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Let vernal airs thro' trembling ofiers play, 5 And Albion's cliffs resound the rural lay.
You, that too wise for pride, too good for powry Enjoy the glory to be great no more,
“ Virgil had written nothing so good at his Age. His “ Preface is very judicious and learned.” Letter to Mr. Wycberley, Ap. 1705. The Lord Lanfdown about the fame time, mentioning the youth of our Poet, fays (in a printed Letter of the Character of Mr. Wycherley) * if he goes on as he has begun in the Pastoral way, as “ Virgil
first tried his strength, we may hope to see Eng“ lish Poetry vie with the Roman,” etc. Notwithstanding the early time of their production, the Author esteemed these as the most correct in the verfification, and mufical in the numbers, of all his works. The reason for his labouring them into so much foftness, was, doubtless, that this fort of poetry derives almost its whote beauty from a natural eale of thought and smoothness of verse; whereas that of most other kinds consists in the strength and fulness of both. In a letter of his to Mr. Walsh about this time we find an enumeration of several-Niceties : in Versification, which perhaps have never been strictly observed in any English poem, except in these Pastorals. They were not printed till 1707. P. Sir William Trumbal.] Our Author's friendship with this gentleman commenced at very unequal years : he was under fixteen, but Sir William above fixty, and had lately resign'd his employment of Secretary of State to
IMITATIONS. : Veri1. Prima Syracofio dignata eft ludere versu,
Noftra nec erubuit sylvas habitare Thalia. : This is the general exordium and opening of the Pasto: rals, in imitation of the sixth of Virgil, which some have
therefore not improbably thought to have been the first originally. In the beginnings of the other three Palto. rals, he imitates expresly those which now stand first of the three chief Poets in this kind, Spencer, Virgil,Theocritus.
And carrying with you all the world can boast,
The Thrush may chant to the forsaken groves,
Soon as the flocks shook off the nightly dews, Two Swains, whom Love kept wakeful, and the
20 The dawn now blushing on the mountain's fide, Thus Daphnis spoke, and Strephon thus reply’d.
Ver. 12. in your native fhades] Sir W. Trumbal was born in Windsor-forest, to which he retreated, after he had resigned the post of Secretary of State to King William III. P.
Ver. 17, etc. The Scene of this Pastoral a Valley, the time the Morning. It stood originally thus,
Daphnis and Strephon to the Shades retir'd,
Thyrfis, the Music of that murm'ring Spring, --are manifestly imitations of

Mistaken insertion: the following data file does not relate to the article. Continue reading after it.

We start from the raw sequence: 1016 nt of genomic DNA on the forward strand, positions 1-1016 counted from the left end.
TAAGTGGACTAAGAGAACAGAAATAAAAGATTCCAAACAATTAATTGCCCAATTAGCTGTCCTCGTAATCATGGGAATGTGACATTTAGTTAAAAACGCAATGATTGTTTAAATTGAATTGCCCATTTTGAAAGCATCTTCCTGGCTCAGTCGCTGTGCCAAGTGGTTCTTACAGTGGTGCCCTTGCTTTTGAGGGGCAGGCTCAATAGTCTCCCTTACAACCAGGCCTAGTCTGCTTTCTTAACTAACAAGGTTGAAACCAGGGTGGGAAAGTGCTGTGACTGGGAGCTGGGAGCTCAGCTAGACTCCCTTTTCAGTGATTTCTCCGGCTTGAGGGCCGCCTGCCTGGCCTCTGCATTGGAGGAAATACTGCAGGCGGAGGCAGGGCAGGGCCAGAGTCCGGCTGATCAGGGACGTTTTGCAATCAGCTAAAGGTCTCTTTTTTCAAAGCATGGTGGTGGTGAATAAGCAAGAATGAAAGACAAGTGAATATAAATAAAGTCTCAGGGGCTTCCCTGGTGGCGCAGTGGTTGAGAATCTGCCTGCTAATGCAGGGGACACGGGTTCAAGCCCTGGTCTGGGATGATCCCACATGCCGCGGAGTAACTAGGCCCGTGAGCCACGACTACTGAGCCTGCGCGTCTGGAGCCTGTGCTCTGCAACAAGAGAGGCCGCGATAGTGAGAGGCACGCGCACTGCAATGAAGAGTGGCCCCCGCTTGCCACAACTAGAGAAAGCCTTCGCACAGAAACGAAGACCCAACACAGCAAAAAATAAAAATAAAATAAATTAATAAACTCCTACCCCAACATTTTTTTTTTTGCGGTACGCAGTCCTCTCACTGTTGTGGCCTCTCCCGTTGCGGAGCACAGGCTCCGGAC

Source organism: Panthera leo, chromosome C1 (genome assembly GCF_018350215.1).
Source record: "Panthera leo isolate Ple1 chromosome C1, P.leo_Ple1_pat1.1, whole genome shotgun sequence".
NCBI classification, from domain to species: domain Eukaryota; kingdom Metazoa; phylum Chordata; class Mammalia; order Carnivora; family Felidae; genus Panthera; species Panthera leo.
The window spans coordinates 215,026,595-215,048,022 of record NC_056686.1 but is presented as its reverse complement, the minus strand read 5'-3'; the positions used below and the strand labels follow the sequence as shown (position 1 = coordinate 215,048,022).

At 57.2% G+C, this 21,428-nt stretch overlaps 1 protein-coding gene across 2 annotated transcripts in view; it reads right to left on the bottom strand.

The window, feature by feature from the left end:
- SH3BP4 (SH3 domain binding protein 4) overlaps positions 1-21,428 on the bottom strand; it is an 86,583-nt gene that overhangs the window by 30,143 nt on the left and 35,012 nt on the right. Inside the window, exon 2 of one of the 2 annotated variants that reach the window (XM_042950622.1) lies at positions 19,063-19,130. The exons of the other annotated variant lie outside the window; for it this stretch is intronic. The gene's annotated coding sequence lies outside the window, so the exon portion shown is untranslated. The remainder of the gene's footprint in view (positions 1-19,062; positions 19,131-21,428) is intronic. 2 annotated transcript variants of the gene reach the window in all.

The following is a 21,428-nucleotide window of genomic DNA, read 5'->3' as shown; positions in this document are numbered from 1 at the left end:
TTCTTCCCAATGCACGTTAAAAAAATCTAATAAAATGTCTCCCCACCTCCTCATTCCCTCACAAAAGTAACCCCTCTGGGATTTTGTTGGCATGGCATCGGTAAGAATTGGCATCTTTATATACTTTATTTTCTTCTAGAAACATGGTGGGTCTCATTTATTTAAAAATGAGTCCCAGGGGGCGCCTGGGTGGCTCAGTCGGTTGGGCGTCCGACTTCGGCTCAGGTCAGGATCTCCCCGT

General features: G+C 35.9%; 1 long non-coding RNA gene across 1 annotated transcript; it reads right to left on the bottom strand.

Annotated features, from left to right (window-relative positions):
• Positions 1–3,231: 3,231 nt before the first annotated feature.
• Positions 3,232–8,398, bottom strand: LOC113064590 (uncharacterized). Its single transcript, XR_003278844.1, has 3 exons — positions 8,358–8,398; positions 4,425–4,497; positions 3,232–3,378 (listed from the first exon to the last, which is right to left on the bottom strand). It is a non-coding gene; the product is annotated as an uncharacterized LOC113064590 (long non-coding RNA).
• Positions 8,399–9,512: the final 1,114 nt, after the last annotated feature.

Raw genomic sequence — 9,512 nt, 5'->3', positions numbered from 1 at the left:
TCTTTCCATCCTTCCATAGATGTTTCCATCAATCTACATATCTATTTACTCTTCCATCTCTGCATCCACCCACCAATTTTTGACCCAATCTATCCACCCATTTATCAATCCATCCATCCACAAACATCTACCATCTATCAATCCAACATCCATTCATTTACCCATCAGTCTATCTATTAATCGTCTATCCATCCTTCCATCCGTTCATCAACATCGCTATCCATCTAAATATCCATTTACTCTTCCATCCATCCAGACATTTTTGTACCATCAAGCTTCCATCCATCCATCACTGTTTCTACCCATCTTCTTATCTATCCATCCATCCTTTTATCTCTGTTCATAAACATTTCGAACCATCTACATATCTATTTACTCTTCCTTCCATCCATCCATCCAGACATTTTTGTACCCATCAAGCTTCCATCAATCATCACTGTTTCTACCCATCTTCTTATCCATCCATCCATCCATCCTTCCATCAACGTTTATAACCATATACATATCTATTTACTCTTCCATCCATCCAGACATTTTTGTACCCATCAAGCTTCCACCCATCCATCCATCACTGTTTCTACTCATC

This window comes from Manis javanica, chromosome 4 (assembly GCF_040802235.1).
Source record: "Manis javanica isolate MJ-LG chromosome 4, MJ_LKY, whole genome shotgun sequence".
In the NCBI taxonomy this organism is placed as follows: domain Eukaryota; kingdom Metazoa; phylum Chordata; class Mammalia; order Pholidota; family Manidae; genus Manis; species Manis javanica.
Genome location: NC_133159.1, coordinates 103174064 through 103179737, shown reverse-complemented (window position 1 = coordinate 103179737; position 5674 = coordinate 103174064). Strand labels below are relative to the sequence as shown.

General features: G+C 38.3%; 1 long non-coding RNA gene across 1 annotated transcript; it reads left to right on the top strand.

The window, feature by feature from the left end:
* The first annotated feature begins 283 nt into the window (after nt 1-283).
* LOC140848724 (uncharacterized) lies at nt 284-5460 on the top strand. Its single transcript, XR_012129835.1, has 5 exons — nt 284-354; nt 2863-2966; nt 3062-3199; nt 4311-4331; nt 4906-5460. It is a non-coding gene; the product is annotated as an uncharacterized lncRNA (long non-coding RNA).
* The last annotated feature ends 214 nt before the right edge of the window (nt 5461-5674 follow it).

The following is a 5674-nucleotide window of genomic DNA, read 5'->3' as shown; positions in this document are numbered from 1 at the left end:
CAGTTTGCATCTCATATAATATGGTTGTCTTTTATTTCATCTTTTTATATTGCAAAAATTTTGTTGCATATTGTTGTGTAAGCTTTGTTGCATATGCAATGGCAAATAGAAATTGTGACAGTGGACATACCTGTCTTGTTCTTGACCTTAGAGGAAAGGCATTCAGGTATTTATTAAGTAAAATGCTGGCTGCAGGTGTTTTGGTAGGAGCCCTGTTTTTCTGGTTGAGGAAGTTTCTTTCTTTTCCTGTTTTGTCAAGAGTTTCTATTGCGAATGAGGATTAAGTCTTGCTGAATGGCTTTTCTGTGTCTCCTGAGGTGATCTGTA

-A Shepherd's Boy (no better do bim call)
-Tityre, tu patulae recubans fub tegmine fagi. -- Αδύ τι το ψιθύρισμα και απίτυς, αιπόλε, τήνα. Ρ. DAPHNIS. Hear how the birds, on ev'ry bloomy spray, With joyous music wake the dawning day! Why sit we mute when early linnets fing, 25 When warbling Philomel salutes the spring ? Why fit we sad when Phosphor shines so clear, And layish Nature paints the purple year?
STRE PH ON: Sing then, and Damon shall attend the strain, While yon' Now oxen turn the furrow'd plain. Here the bright crocus and blue vi'let glow; Here western winds on breathing roses blow. I'll stake yon' lamb, that near the fountain plays, And from the brink his dancing shade surveys,
DAPHNI $. And I this bowl, where wanton ivy twines, 35 And swelling clusters bend the curling vines :
VER: 28. purple gear?) Pnrple here used in the Latin sense of the brightest moit vivid colouring in general, not of that peculiar tint so called, Ver. 34. The first reading was, And his own image from the bank furveys.
VARIATION S. VER:36. And clusters lurk beneath the curling vines. P,
Lenta quibus torno facili fuperaddita vitis,
STRE PHO N. Inspire me, Phoebus, in my Delia's praise,
45 With Waller's ftrains, or Granville's moving lays ! A milk-white bull shall at your altars stand, That threats a fight, and spurns the rising fand.
VER. 46. Granville-) George Granville, afterwards Lord Lansdown, known for his Poems, most of which he compos’d very young, and propos’d Waller as his model. P.
Alternis dicetis, amant alterna Camænæ :
Nunc frondent fulva, nunc formofiffimus annus. P. VER. 38. The various seafons] The Subject of these Pastorals engraven on the bowl is not without its
propriety. The Shepherd's hefitation at the name of the Zodiac, imitates that in Virgil,
Et quis fuit alter, Defcripfit radio totum qui gentibus orbem ? P. VER.47. A milk-white Bull.] Virg.-Pafcite taurum,
Qui cornu petat, et pedibus jam fpargat arenam. P.
S T R E P H O N.
STRE PH O N.
VAR LATIO N S.
Thy Parian ftatue fhall be chang'd to Gold.
Let rich Iberia golden fleeces boat,
Blest Thames's lhores, &c. P.
Go, flow'ry wreath, and let my Sylvia know, ;